South Bend, Ind. As swarms of visitors descended upon St. Peter's Square Sunday, back in Michiana, Catholics were doing their part to celebrate the first ever canonization of two popes.
Even from thousands of miles away, parishioners at St. Matthew Cathedral in South Bend honored Popes John XXIII and John Paul II with their intentions at Mass Sunday morning.
“For most people, their consciousness of their adult lives was shaped by John Paul II,” explained Monsignor Michael Heintz, Director of St. Matthew Cathedral. “You know, that’s most people in their 20s, 30s 40s -- he shaped most of their adult life.”
And for those old enough to remember John XXIII and Vatican II, John Paul’s predecessor also shaped their development.
“There are people who are still alive who remember these pontiffs, very much so,” Monsignor Heintz said.
The parish also has a special connection to John Paul II, going back about 25 years.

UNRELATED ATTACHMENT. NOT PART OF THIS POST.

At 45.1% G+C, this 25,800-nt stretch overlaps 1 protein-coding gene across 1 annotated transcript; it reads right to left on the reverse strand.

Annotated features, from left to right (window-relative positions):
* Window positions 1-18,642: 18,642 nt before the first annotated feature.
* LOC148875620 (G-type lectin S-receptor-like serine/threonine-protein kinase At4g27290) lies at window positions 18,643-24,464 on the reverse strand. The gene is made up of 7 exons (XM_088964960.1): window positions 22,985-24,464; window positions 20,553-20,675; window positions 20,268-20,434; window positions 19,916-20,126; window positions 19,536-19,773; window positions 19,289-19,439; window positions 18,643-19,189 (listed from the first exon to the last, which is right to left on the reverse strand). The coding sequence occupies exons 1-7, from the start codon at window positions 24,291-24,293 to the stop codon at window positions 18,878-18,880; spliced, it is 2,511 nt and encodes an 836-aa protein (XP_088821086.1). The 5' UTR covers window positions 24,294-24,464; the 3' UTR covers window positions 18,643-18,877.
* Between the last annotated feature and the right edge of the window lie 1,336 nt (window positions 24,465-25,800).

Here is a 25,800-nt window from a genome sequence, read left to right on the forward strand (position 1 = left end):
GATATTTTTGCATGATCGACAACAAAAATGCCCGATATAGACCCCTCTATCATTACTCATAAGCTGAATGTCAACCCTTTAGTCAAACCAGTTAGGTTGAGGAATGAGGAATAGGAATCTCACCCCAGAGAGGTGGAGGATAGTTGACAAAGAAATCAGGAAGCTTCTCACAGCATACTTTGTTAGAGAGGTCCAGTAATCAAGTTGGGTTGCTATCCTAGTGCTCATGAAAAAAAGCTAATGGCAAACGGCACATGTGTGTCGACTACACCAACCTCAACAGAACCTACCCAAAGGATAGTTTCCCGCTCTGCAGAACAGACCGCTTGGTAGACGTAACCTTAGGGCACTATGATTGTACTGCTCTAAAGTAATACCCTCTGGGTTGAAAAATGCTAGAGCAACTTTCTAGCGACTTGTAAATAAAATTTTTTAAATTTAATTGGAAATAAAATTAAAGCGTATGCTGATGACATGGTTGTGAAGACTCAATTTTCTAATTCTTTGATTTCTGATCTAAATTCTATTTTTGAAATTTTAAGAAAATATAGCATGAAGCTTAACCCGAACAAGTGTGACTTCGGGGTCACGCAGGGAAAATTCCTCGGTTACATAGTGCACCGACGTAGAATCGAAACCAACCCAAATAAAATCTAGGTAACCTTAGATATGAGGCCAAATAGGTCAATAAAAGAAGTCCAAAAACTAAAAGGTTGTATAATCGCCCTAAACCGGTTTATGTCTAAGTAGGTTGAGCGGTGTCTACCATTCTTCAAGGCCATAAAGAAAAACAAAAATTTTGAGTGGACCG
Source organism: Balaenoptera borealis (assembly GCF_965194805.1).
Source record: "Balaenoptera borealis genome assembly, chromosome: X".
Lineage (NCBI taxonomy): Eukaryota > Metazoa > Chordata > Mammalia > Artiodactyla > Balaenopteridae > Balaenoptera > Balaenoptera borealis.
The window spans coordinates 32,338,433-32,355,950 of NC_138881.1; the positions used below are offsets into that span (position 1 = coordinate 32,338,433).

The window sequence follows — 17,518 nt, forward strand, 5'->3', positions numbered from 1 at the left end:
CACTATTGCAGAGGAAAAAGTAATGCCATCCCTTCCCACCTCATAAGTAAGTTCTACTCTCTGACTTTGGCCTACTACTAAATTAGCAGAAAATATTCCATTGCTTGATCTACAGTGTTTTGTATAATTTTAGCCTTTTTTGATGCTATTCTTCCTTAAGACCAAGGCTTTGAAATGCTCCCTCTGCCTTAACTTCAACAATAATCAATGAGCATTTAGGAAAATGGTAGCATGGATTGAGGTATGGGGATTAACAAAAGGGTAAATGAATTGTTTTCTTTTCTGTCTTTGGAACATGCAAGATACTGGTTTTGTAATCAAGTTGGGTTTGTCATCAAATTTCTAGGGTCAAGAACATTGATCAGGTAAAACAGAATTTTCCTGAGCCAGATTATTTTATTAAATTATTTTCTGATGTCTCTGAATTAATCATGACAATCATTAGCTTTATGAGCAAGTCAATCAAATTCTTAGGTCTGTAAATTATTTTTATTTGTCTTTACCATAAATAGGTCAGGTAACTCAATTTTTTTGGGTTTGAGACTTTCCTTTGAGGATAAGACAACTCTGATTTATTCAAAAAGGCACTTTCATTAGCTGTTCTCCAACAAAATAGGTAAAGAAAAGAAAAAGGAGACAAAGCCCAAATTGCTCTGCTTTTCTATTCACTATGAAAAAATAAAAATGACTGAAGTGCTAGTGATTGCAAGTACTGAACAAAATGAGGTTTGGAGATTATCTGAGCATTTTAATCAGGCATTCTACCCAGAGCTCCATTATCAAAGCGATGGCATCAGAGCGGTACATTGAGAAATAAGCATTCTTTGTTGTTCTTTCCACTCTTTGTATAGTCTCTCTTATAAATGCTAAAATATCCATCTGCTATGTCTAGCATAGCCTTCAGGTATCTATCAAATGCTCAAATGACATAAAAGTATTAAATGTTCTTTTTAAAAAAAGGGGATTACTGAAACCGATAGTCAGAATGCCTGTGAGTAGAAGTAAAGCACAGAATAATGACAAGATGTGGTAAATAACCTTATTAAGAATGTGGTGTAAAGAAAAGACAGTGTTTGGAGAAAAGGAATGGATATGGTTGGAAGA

“There are people in our parish that actually got to meet John Paul,” he said. “Our choir, a number of years ago got to sing in Rome for the papal audience.”
Parishioner Marty Moriconi said special events like these strengthen the tie between the Vatican and places like South Bend.
“Usually it takes many years and you don't see this in your life time if you’ve seen a pope,” Moriconi said. “So we think it's exciting that it's been done this quickly.”
And Monsignor Heintz hopes that the newfound excitement might also stir the attention of those who have strayed from active worship.
“You know, lots of people come to church at Easter who don't come normally through the year,” Heintz said. “This is another one of those moments for those who perhaps self-identify as Catholic, but don't practice much, to stop and think about it and perhaps come back to Church.”